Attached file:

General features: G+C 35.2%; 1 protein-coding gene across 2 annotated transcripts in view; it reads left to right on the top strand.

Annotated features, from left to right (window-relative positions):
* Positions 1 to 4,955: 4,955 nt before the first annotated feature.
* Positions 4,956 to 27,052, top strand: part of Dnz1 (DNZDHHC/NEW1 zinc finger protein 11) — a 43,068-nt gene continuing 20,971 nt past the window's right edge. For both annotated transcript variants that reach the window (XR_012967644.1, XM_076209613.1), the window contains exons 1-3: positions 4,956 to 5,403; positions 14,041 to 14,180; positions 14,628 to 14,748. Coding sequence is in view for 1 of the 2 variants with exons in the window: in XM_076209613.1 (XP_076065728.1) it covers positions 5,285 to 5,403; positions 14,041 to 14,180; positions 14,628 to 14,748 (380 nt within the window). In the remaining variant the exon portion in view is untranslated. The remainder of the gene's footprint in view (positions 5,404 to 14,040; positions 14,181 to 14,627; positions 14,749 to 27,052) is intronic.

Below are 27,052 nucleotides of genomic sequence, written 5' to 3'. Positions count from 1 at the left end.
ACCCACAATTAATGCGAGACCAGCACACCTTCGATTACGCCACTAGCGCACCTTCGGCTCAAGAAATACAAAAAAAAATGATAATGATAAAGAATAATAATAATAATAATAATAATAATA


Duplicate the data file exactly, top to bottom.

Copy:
General features: G+C 35.2%; 1 protein-coding gene across 2 annotated transcripts in view; it reads left to right on the top strand.

Annotated features, from left to right (window-relative positions):
* Positions 1 to 4,955: 4,955 nt before the first annotated feature.
* Positions 4,956 to 27,052, top strand: part of Dnz1 (DNZDHHC/NEW1 zinc finger protein 11) — a 43,068-nt gene continuing 20,971 nt past the window's right edge. For both annotated transcript variants that reach the window (XR_012967644.1, XM_076209613.1), the window contains exons 1-3: positions 4,956 to 5,403; positions 14,041 to 14,180; positions 14,628 to 14,748. Coding sequence is in view for 1 of the 2 variants with exons in the window: in XM_076209613.1 (XP_076065728.1) it covers positions 5,285 to 5,403; positions 14,041 to 14,180; positions 14,628 to 14,748 (380 nt within the window). In the remaining variant the exon portion in view is untranslated. The remainder of the gene's footprint in view (positions 5,404 to 14,040; positions 14,181 to 14,627; positions 14,749 to 27,052) is intronic.

Below are 27,052 nucleotides of genomic sequence, written 5' to 3'. Positions count from 1 at the left end.
ACCCACAATTAATGCGAGACCAGCACACCTTCGATTACGCCACTAGCGCACCTTCGGCTCAAGAAATACAAAAAAAAATGATAATGATAAAGAATAATAATAATAATAATAATAATAATA